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Maria Bolaños, a Salvadoran woman in Hyattsville, Maryland, called the police out of fear that her partner was going to hurt her. But instead of being protected by the police, she got turned over to immigration. She said, “I feel like I made a mistake calling the police when I was afraid, and worry what will happen to all the women out there when they need help. In my community, people simply do not trust the police, especially after what happened to me. I fear for anyone facing domestic violence, or anyone that witnesses a crime, that they won't call the police for fear of deportation.”

Our nation’s immigration system is broken and needs fixing now. Any solution requires a rationale and humane policy for undocumented immigrants in the United States to be able to apply for legal permanent resident status and citizenship.

Immigrants come to our country today for the same reason immigrants have always come here – for the promise of freedom and a better life that is America.

We have built our country on the idea that we achieve greatness as a nation when all of us have a fair chance to achieve the American Dream. Instead, immigrants often live in the shadows of our economy and our society, subject to exploitation and limited opportunity. In the United States of America, that should be unacceptable.

Think about the effects of our current immigration system on women and children. For women – especially mothers, it can mean being torn away from their children, or subjected to domestic violence, sexual assault and workplace discrimination. We must end that exploitation.

For children, it can mean a lack of hope and opportunity to fulfill their full potential, and contribute to the country that has been their home for most of their lives. While President Obama’s recent Executive Order provides pathways to higher education for immigrant students who dream of a better future, there must also be a pathway to citizenship and full participation in American life.

The current system of deportation means mothers are taken away from their children by splitting up families in pursuit of enforcing a broken immigration system. A mother dropping her child off at school or child care in the morning doesn’t know if she’ll be there to pick her up in the afternoon.

As Maria’s story illustrates, the current system actually increases the threat to women facing domestic violence or sexual assault. Why would a woman call the police to report a crime? Why would she ask the police to come to her home, when she fears the first thing they’re going to do is demand her citizenship documentation or that of her family members? Laws passed in recent years in Arizona, Georgia and other states are a boon for those who would threaten and abuse wives, girlfriends, partners and other women.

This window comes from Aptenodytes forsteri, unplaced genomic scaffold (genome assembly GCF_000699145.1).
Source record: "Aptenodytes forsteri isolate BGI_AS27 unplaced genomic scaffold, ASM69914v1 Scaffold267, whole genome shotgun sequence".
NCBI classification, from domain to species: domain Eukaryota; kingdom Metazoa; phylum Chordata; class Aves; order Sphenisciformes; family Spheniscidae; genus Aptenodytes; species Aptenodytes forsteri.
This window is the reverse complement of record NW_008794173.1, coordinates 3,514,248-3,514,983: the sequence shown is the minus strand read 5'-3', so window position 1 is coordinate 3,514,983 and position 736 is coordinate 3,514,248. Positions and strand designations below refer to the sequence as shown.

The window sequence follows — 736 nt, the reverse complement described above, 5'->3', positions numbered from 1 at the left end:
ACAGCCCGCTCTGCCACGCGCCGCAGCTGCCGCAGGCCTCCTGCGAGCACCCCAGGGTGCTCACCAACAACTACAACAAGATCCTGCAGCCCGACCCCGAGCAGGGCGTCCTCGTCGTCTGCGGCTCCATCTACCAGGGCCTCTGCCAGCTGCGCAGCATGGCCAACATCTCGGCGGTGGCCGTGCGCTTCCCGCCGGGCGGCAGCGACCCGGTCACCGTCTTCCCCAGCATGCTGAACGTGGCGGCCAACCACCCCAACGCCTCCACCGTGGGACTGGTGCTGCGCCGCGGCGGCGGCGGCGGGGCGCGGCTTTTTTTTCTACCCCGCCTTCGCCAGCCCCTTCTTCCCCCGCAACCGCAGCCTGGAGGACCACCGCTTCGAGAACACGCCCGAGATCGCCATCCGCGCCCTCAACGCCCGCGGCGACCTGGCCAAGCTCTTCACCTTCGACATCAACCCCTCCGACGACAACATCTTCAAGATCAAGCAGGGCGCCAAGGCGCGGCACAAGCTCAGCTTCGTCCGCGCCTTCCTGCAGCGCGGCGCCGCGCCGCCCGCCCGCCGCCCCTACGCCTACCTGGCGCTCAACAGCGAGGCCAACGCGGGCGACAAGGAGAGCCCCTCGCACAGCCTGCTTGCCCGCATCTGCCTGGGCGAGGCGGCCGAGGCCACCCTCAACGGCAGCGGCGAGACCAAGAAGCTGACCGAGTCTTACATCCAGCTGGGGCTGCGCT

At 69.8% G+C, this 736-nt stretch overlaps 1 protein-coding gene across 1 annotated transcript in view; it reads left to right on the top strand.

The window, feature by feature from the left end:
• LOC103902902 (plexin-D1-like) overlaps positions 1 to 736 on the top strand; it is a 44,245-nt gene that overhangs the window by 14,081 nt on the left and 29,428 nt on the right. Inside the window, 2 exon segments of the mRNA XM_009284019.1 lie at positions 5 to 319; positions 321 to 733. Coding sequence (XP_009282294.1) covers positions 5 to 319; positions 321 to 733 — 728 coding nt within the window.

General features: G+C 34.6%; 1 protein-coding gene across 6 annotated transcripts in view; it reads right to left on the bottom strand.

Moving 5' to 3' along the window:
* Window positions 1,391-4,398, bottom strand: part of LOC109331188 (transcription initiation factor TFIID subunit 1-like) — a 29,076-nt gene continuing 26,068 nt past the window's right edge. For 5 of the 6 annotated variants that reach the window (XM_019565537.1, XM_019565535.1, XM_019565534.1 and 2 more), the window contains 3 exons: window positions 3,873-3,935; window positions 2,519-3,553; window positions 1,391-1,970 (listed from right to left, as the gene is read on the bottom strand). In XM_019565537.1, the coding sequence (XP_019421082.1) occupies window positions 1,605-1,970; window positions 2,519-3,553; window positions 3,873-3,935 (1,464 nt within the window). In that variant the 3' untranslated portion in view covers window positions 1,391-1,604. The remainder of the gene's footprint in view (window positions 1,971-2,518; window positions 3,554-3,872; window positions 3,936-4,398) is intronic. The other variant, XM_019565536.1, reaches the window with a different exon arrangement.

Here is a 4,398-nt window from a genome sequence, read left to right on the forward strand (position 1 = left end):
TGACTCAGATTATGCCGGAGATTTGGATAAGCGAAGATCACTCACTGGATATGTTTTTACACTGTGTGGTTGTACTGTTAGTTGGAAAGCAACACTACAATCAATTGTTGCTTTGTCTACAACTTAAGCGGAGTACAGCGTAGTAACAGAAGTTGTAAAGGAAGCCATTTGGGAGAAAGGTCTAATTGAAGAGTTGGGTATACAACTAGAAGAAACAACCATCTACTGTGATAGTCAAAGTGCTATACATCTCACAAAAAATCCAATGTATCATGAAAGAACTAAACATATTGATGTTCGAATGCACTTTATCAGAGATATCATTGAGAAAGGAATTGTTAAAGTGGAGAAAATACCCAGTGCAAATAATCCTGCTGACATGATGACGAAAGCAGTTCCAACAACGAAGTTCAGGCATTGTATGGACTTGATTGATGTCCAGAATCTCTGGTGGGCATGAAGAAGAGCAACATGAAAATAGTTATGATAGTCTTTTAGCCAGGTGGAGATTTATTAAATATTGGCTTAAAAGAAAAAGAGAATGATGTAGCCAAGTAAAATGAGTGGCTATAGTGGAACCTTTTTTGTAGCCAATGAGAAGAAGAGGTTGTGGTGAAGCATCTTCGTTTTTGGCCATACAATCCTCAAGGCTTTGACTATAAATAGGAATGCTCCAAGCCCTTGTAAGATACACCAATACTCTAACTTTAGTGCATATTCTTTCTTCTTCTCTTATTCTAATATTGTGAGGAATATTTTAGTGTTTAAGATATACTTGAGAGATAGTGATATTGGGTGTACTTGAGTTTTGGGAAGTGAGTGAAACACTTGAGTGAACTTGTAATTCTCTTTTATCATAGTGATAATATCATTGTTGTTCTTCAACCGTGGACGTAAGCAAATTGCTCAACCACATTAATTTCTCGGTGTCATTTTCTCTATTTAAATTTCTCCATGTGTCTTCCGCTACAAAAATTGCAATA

These inhumane state laws and our current national immigration system also serve as a disingenuous advantage for unscrupulous employers who use the threat of deportation to violate wage and discrimination laws or permit sexual harassment in the workplace. These wage and hour laws and anti-discrimination laws apply to all workers, with and without documents. If you work, under law, you must get paid and you must not be discriminated against or illegally harassed. But immigrant women are silenced from speaking out, from reporting crimes and violations of workplace rights.

By silencing women, the immigration system permits and condones these attacks. It’s especially bad for the women who face them as individuals, but it’s also bad for all women and their families. We don’t need a legal system that criminalizes women and makes them more vulnerable to harm. We need laws that help make all women and their families successful and more able to live out the American dream.

Immigrant women, men and families need a path to citizenship that recognizes their deep belief in the promise of the American dream and their hard work to achieve it. We all need an immigration system that recognizes the contributions of immigrants to our communities and our economy, reunites families, ensures higher education access for immigrant students, protects the rights and dignity of workers, and integrates immigrants into all aspects of community life. We will all benefit when immigrants in our country can fulfill their potential and achieve the American Dream.


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